Private Collection

Zinkeisen, Doris

(1898 – 1991)

Work Artists record of mural designed for the Arts and Crafts exhibition, Royal Academy, 1916

Oil on panel

Signed with initils

11 x 37 ¬Ω in. (27.9 x 95.2 cm)

DESCRIPTION

Provenance:
Darnley Fine Art Ltd.

She may not sound it, but Doris Zinkeisen was half-Welsh and half-

Scottish. She began her training in Glasgow and won a scholarship to the

Royal Academy Schools where she started in July 1917. She had already

been singled out by Charles Sims RA to contribute a seventeen-foot

mural to the Royal Academy’s Arts and Crafts exhibition of the previous

year. It represented Work’ but, along with Sims’ thirty-foot wide canvas

for the same show, was considered lost until both were discovered in

2015, rolled up on the floor of a basement packing area of the Royal

Academy. Zinkeisen’s full-scale mural has been nibbled around the edges,

especially at the top and right-hand side, but what was either a study for

it or a record of the composition survives in perfect condition, in the

form of this present smaller oil on panel. It amply reveals her flair for

design and lively sense of humour, with a clever combination of patterns,

colour repetitions and variations across its surface. The three bowlerhatted

city types, in their matching spats, are wittily echoed in the three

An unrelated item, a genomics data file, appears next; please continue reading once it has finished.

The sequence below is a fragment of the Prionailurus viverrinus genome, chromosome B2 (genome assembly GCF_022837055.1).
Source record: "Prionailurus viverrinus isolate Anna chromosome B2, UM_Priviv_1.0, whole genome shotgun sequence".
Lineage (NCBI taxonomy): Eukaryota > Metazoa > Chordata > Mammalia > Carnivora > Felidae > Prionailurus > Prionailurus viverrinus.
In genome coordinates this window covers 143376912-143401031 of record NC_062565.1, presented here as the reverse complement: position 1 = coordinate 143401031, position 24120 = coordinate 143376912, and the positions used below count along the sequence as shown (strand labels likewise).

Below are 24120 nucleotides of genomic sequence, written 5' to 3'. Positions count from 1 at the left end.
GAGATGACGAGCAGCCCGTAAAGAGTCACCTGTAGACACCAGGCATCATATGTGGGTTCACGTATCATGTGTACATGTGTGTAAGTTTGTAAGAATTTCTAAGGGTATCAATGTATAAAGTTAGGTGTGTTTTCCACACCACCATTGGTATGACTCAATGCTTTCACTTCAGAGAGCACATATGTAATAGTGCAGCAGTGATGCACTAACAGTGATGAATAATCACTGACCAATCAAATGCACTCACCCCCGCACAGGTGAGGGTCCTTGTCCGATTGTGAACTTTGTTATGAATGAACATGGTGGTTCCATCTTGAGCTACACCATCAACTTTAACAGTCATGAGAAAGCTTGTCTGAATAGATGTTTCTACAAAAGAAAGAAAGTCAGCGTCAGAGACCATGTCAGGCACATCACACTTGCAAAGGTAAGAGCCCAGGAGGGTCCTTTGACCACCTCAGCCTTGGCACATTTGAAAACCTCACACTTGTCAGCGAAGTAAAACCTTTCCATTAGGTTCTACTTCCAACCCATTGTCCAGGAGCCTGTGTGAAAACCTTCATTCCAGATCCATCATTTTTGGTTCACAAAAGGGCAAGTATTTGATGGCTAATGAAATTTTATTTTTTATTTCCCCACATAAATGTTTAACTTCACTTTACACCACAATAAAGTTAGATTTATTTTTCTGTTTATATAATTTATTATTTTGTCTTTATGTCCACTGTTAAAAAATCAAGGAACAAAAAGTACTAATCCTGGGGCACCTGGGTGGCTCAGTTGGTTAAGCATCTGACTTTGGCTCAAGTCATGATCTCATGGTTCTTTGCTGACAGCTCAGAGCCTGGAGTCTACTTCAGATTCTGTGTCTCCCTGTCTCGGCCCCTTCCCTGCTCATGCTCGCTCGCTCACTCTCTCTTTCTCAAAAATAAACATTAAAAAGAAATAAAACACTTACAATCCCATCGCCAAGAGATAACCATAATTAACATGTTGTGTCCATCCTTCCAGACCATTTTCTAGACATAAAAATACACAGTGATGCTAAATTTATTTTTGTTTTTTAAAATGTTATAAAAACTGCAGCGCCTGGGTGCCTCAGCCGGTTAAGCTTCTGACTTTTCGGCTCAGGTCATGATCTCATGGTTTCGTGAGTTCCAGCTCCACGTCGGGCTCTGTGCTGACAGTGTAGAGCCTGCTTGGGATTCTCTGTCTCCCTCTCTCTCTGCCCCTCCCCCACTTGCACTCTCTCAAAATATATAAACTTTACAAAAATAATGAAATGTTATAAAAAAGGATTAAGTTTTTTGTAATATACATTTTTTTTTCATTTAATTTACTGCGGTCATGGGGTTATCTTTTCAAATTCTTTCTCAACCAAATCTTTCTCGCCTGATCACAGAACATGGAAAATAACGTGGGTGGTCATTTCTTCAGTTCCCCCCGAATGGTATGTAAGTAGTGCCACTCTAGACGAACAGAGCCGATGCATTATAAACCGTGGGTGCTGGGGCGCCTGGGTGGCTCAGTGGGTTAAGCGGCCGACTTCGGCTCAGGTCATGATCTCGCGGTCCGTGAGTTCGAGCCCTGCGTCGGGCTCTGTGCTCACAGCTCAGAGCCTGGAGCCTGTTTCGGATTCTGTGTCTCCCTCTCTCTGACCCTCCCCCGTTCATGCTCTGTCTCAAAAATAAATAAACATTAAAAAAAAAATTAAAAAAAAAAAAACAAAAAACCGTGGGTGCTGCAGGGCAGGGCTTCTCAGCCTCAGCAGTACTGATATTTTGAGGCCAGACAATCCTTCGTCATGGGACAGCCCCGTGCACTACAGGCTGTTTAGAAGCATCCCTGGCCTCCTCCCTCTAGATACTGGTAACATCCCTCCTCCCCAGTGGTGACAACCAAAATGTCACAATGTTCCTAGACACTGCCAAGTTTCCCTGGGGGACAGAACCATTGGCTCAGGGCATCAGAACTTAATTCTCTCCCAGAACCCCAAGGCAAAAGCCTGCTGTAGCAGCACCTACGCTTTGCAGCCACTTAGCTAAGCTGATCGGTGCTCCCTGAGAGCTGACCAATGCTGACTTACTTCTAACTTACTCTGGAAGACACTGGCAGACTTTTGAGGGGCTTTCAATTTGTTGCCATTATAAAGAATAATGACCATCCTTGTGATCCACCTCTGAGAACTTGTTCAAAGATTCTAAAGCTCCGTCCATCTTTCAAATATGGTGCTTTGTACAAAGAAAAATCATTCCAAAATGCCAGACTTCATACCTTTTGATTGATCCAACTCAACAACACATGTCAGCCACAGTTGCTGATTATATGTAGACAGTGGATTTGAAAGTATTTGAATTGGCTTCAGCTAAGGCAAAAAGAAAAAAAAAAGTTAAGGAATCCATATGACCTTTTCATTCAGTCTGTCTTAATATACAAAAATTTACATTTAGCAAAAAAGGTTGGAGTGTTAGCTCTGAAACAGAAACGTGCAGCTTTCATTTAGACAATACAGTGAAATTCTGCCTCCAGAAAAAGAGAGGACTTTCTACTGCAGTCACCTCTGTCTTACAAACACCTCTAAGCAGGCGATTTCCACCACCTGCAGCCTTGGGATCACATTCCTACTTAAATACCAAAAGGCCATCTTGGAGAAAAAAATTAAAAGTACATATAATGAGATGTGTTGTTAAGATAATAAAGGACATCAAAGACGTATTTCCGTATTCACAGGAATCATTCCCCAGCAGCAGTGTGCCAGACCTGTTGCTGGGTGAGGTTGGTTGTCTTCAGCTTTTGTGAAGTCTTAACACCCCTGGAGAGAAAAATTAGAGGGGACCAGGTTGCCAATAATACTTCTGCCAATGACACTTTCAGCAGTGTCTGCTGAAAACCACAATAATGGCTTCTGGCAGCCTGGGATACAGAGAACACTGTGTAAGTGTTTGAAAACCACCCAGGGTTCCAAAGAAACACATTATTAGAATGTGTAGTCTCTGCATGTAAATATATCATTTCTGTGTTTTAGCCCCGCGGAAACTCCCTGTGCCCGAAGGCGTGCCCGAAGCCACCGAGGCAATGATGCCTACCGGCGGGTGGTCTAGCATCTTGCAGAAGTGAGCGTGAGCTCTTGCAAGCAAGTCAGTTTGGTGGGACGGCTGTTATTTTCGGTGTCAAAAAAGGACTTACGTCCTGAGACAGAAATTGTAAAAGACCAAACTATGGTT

labourer’s picks and even in the portly, bowler-wearing costermonger’s

bananas. The ladder at the left, the cart, the wheel and donkey, initiate

the movement that drives the whole composition from left to right.

The backward gesture of the costermonger only serves to emphasise the

unstoppable momentum against the vertical intervals of the background

buildings. It is a pageant of delightful variety, but one where all are

caught up in that familiar morning rush: to work.

Commentary by Robin Simon, Editor of The British Art Journal and Visiting Professor of English at UCL. His latest book is The Royal Academy of Arts: History and Collections (2018).

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THE ARTIST

Zinkeisen, Doris

1898 – 1991

Doris Zinkeisen won a scholarship to the Royal Academy Schools

in 1917, where she quickly earned critical acclaim. Shrugging

off the outcry surrounding the inclusion of women students in

the 1921 RA Summer Exhibition, she embarked on a prestigious

career and received many notable commissions, such as stage

design work for Charles B. Cochran in the 1930s and murals for

the RMS Queen Mary. 

 She also exhibited in the US, Paris and London, including

at the ROI ‘ to which she was elected in 1928. In 1938, she

published Designing for the Stage

 During WWII, Zinkeisen was employed by the British Red

Cross to record their activities in Europe. Her harrowing painting

Human Laundry, Belsen: April 1945 ‘ a lasting testament to

the horrors of WW2 ‘ stands in stark contract to the vibrant

compositions she produced both before and after the war.

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